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‘Forever Irene’ Symbolizes Survivor’s Resilience

Hunsicker, an avid gardener, says the naming of 'Forever Irene' has been truly humbling.

A recent spring morning found cancer survivor Irene Hunsicker on familiar territory, at MD Anderson, where she’s been a patient for 10 years. But on this day there were no doctor’s appointments, no treatments, no tests to endure.
She came to dig in the dirt.

With garden shovels at the ready, Hunsicker and her oncologist, Barbara Pro, M.D., associate professor and T cell lymphoma team leader at MD Anderson, greeted a gathering of well-wishers and prepared to plant a rose bush in the institution’s garden near the entrance to Clark Clinic. Not just any garden-variety rose, the latest addition is ‘Forever Irene’, whose name was the winning entry in a contest sponsored by the Houston Chronicle.
The fragrant, deep-pink rose is a hardy repeat-bloomer that symbolizes the resilience of its namesake. Hunsicker has been diagnosed with three cancers over the past decade, most recently angioimmunoblastic T cell lymphoma, a rare, aggressive disease.
On hand for the planting were Jean and Mike Shoup, owners of the Antique Rose Emporium in Independence, Texas. Shoup bred ‘Forever Irene’ by crossing the disease-resistant ‘Carefree Beauty’ with ‘Granny Grimmets’, an old garden rose known for its color and fragrance.

The Antique Rose Emporium is contributing a portion of ‘Forever Irene’ sales to a fund in honor of Hunsicker supporting Pro’s research in T cell lymphoma.
A book signing and rose sale immediately following the rose planting enabled passersby to purchase ‘Forever Irene’ for their own gardens as well as Houston Chronicle lifestyle editor Molly Glentzer’s “Pink Ladies and Crimson Gents: Portraits and Legends of 50 Roses,” with a portion of book sales going to the research fund.
Hunsicker’s friends and family launched a letter-writing campaign to name the rose after her. They suggested several names until husband Jerry, senior vice president of the Tampa Bay Rays and former Houston Astros general manager, came up with the winner.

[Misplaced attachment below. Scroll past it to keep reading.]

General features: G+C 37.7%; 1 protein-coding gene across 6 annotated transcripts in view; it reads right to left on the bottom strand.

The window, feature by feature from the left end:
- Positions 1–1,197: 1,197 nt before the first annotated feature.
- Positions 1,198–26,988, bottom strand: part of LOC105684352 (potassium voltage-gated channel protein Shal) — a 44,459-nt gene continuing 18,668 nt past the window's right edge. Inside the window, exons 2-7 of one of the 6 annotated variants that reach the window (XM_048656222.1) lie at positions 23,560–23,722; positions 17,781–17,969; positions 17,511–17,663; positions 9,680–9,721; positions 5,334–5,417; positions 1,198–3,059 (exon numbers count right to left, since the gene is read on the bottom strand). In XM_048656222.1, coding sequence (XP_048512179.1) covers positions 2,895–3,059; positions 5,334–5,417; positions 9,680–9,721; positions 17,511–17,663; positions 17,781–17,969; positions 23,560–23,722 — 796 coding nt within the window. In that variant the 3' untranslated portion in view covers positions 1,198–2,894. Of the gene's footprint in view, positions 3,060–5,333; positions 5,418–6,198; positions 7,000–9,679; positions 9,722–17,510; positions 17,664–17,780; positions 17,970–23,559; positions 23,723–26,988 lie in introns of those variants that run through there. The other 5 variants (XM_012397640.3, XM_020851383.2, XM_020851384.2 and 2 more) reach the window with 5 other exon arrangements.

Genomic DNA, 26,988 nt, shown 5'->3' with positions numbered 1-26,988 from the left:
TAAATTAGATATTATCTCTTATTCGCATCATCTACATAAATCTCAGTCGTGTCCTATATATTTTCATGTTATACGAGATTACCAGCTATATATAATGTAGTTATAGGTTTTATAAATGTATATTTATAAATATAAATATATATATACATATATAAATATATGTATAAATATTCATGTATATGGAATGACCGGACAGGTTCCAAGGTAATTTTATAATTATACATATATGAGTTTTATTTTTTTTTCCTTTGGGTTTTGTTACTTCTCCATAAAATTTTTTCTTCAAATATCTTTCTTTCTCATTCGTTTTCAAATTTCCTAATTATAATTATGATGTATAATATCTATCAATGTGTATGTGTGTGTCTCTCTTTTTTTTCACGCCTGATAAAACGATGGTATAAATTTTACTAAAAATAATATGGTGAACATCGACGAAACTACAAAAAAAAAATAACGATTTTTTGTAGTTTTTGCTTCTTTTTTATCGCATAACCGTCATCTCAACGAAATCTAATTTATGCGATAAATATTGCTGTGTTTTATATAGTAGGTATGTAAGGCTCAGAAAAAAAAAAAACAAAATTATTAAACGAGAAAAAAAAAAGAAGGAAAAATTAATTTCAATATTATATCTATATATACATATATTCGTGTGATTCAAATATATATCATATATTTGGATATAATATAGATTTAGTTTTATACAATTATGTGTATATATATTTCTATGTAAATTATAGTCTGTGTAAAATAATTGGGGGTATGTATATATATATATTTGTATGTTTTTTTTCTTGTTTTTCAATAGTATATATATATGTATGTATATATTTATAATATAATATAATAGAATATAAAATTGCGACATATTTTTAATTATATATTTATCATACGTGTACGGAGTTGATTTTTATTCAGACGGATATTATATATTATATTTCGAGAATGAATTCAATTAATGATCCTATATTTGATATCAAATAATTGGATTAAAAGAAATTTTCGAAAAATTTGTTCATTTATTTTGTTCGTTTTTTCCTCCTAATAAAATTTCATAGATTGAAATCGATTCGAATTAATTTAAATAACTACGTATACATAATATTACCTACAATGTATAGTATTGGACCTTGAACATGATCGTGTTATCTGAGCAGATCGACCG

Hunsicker, an avid gardener, says the naming of ‘Forever Irene’ has been “truly humbling.”
“It’s amazing. Famous people have roses named after them, and this really touched my heart,” says Hunsicker, whose disease is in remission. “After three cancers, one metastasis and being in and out of remission over the course of 10 years, you have to have amazing support. My family and friends are my circle of life.”

Planned Gift Demonstrates Nurse’s Will to Do the Right Thing

Inveterate traveler Melissa Gilhart says it’s important that her will reflects her personal values. Through a planned gift to MD Anderson, she’s got the wheels in motion. Photo courtesy of Melissa Gilhart

Spend five minutes with Melissa Gilhart, and you feel you’re with a friend. Maybe it’s the twinkle in her eyes. Or her contagious smile as she speaks passionately about what’s important to her. Perhaps it’s the impression that she’s far wiser than her 46 years after more than a decade of traveling the world.
Gilhart has been to all seven continents since 1995, but not, she admits, to “all the countries.” She’s working on that by immersing herself in the communities she visits: biking to rural areas and small towns, spending time with villagers and absorbing their languages bit by bit. Whether hanging out on a beach in Croatia or spending time with schoolchildren in Vietnam, Gilhart travels to learn more about people and their cultures.
Gilhart came to work as a clinical nurse at MD Anderson for a similar reason.
“The people who come here from all over the world for cancer care are inspirational,” she says. “Many travel thousands of miles from home, and they say that they’re lucky they have such a great place to come for treatment.”
She works with some of the youngest of these inspirations, spending most of her nursing hours at the Children’s Cancer Hospital at MD Anderson.
There it became clear to Gilhart that she wanted to give more than just time. She’s taken her commitment to cancer patient care a major step further by including the institution in her estate plan. Gilhart has tailored her will to include a fund created to help cancer patients who travel from other countries to MD Anderson.
“MD Anderson’s values match mine,” she says. “I’m a ‘third-world country’ traveler. The people in those countries are survivors. Our patients are survivors, too.”
Cancer has had a significant impact on Gilhart’s life, extending beyond her occupation to her own diagnosis of breast cancer. She lost her mother to brain cancer in 1981.
“My cancer experience has made me realize what people go through,” she says.
Convinced that “too few people have wills,” Gilhart is determined to educate others on the importance of estate planning.
“It’s a way to make sure that the things that are important to you now remain significant after you’re gone,” she says. “People need to sit down and have a talk with their loved ones, and then they need to act on it.”
She stresses the value of thinking about planned giving while young.
“My aunt has been gone for four years, and we’re still in probate because she didn’t have a will,” she says. “You’re never too young or too busy to have a will.”
While Gilhart’s excursions have her flying around the world, her resolve to ensure her legacy remains grounded.
“Having a will is so easy,” she says. “It’s just the right thing to do.”
Learn more about planned giving at


Golfers Get in the Swing for S.C.O.P.E.